Milwaukee Bucks: All-Time Greatest 15 Man Roster

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Junior Bridgeman – Third String

Bridgeman might be the smartest player ever to play for the Bucks. I’m not just talking about his play on the court, but his work off of it too.

During Bridgeman’s playing career, the Bucks sixth man specialist used to scoff at discussions of salaries around the league approaching the million dollar mark.

"I’m definitely not a millionaire – not even half a one. But the pay is very good."

Over 31 years on from that tweet, Bridgeman has an estimated net worth of $400 million. Building on from being one of the league’s ultimate leaders as the president of the NBA Players Association, Bridgeman expressed a growing interest in business.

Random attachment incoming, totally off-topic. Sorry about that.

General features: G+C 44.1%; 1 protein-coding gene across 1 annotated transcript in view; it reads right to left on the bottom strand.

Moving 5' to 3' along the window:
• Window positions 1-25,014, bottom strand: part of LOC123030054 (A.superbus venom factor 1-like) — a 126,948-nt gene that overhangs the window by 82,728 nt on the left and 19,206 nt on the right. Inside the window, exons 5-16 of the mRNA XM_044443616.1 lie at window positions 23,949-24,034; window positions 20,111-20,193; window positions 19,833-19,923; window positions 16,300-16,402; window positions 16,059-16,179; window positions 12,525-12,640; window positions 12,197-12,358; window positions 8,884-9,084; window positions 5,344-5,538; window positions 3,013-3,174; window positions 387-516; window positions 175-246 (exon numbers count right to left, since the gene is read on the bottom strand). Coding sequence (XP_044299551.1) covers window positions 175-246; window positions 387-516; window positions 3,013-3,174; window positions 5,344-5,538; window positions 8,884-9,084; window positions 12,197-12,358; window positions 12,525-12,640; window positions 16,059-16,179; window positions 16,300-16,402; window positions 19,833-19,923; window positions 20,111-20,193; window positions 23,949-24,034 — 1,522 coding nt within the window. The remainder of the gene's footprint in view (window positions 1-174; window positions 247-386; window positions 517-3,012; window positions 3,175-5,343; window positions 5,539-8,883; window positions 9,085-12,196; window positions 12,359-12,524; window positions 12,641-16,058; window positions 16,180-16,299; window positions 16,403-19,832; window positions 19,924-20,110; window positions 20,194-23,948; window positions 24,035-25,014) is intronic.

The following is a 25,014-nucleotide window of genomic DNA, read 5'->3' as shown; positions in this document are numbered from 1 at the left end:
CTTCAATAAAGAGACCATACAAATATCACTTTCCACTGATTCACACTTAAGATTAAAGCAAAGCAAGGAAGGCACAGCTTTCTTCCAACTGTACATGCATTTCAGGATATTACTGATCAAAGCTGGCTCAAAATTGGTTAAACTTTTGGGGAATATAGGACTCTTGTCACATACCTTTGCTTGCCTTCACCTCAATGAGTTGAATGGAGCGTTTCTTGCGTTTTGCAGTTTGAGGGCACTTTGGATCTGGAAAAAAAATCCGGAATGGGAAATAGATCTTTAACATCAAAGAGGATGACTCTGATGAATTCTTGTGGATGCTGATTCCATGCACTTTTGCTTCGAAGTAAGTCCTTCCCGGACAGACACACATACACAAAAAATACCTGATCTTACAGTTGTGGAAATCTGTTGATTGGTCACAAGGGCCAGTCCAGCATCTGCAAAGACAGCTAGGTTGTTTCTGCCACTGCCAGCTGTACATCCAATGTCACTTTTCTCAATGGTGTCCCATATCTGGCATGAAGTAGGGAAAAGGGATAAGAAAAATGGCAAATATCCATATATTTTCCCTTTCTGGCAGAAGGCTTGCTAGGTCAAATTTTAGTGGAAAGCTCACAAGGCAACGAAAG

He majored in psychology, flirted with pursuing a law degree, and eventually became a fast food magnate after his retirement. Bridgeman now employs over 9,000 people across the Midwest between the 195 Wendy’s, 125 Chili’s and 45 Fannie May chocolate stores that he owns.

Junior knew what his role was as soon as he stepped into the game. He provided offense, moved the ball, got a few rebounds, got a few assists. – Harvey Catchings

On the court, Bridgeman was equally as resourceful and productive for the Bucks too. Although he rarely started, Bridgeman scored in bunches, and generally helped those around him to elevate their performances to new heights.

He leads the franchise in terms of games played with a whopping total of 711 to his name. He also lands in the franchise’s top ten all-time scorers, having amassed just under 10,000 points in Milwaukee.

What made Bridgeman so important for the Bucks was unselfishness and the relentless dynamic he gave to the team. Whenever Milwaukee’s opponents saw Marques Johnson head for the bench and thought they might be about to get some respite, Bridgeman would emerge to terrorize them even further.

Those great Bucks teams of the late 70s/early 80s wouldn’t have been the same without him.

Next: Andrew Bogut